Hospitals Under Scrutiny For Billing Practices That Cost Medicare $11 Billion

Below, a guest-post from Naomi Freundlich. This post originally appeared earlier this week, on Reforming Health , Naomi’s new  blog. (Many Health Beat readers will remember Naomi as Health Beat’s associate editor back when we were both working for The Century Foundation.)  

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If you or a loved one has been to the emergency room lately you might want to request an itemized bill. The highest charge will likely be for what is known in billing parlance as “evaluation and management” services. These services include taking a patient history, performing an initial exam and directing treatment. How much the hospital charges will depend on an all-important choice of billing code—there are a range of codes that coincide with factors like the severity of the problem, underlying health issues of the patient and in some cases, time spent managing this care.

Why take a close look at these charges? According to a new investigative report from teh center for Public Integrity  providers have been increasing their use of billing codes that correspond with care for the most seriously ill or injured patients, adding $11 billion or more to the fees they receive from Medicare over the last decade.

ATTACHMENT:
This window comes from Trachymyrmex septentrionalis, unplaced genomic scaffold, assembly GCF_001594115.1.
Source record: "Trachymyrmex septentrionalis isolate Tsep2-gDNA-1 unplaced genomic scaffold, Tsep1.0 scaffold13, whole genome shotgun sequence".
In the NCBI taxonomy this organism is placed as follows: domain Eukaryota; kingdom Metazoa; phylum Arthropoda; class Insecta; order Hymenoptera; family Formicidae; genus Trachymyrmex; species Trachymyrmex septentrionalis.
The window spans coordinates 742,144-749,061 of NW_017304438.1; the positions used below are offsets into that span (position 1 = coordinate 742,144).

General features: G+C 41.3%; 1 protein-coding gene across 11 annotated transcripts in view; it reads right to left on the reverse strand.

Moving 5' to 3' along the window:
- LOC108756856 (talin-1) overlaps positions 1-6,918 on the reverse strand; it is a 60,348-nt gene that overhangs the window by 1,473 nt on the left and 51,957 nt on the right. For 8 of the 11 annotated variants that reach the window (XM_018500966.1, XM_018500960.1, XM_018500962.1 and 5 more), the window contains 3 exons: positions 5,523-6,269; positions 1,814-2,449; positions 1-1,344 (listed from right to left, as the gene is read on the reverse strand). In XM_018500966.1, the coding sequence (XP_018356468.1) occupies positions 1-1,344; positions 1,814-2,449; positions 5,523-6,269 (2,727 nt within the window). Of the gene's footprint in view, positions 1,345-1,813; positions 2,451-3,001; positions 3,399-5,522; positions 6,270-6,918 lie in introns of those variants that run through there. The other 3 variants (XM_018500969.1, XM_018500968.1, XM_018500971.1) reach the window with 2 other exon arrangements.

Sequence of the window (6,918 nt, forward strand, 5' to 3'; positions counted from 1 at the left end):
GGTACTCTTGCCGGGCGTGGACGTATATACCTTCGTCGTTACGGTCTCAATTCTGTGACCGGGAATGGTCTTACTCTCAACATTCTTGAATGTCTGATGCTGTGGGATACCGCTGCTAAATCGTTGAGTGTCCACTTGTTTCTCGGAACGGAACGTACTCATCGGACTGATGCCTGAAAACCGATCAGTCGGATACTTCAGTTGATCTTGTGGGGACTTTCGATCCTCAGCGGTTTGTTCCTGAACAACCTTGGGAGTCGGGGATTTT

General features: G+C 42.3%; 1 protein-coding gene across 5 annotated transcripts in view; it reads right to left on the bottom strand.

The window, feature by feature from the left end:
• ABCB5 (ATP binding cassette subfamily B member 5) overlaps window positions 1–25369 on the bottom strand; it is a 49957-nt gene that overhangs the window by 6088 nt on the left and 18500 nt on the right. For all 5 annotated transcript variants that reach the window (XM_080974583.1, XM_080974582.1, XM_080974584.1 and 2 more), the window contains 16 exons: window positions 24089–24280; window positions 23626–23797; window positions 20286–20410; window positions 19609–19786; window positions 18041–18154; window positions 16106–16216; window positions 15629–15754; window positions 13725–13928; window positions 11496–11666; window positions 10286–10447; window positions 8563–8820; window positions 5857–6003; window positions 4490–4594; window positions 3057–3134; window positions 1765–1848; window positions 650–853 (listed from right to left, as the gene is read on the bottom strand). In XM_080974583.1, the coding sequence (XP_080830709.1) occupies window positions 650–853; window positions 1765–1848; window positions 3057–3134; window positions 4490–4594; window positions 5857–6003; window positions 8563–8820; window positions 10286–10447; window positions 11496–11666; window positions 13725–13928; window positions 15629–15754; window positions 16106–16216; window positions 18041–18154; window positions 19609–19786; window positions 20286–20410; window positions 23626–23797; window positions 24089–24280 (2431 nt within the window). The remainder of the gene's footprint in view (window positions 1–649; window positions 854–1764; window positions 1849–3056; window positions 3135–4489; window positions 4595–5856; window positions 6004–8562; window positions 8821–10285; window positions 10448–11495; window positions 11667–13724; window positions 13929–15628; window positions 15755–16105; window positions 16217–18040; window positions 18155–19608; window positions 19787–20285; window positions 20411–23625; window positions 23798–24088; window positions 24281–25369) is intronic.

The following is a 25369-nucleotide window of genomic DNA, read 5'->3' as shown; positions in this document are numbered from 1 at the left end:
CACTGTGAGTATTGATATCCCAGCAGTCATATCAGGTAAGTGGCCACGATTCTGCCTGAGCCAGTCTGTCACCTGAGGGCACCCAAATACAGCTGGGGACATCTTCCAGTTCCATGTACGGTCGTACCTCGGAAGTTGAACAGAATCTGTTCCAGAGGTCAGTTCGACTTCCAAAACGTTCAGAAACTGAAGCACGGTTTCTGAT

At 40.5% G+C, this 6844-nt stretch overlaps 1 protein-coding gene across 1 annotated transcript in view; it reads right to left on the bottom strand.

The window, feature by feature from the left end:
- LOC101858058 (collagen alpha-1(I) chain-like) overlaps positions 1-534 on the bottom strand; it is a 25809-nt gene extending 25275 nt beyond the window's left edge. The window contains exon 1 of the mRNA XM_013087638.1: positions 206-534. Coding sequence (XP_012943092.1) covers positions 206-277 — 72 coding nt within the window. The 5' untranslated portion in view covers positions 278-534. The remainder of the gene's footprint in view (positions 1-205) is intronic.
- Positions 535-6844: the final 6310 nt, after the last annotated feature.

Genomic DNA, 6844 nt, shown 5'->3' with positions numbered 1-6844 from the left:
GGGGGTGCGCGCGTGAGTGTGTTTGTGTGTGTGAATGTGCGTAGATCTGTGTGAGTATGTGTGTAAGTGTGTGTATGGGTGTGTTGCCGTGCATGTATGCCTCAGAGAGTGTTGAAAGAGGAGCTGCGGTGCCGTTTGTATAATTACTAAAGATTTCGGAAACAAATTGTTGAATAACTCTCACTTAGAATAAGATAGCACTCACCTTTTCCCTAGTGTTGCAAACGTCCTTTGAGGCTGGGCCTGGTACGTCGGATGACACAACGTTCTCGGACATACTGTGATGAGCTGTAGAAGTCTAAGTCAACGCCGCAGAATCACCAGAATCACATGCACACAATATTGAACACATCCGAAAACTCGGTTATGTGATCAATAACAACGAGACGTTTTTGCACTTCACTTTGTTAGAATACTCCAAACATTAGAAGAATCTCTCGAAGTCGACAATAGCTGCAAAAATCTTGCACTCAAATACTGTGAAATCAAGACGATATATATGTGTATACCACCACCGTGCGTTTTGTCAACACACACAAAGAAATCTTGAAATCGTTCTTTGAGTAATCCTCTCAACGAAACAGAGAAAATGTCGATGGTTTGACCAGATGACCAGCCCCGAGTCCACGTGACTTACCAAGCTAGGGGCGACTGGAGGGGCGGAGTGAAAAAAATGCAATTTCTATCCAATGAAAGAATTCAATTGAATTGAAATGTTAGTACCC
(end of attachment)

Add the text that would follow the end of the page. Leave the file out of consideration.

According to the CPI report; “Use of the top two most expensive codes for emergency room care nationwide nearly doubled, from 25 percent to 45 percent of all claims, during the time period examined. In many cases, these claims were not for treating patients with life-threatening injuries. Instead, the claims the Center analyzed included only patients who were sent home from the emergency room without being admitted to the hospital. Often, they were treated for seemingly minor injuries and complaints.”
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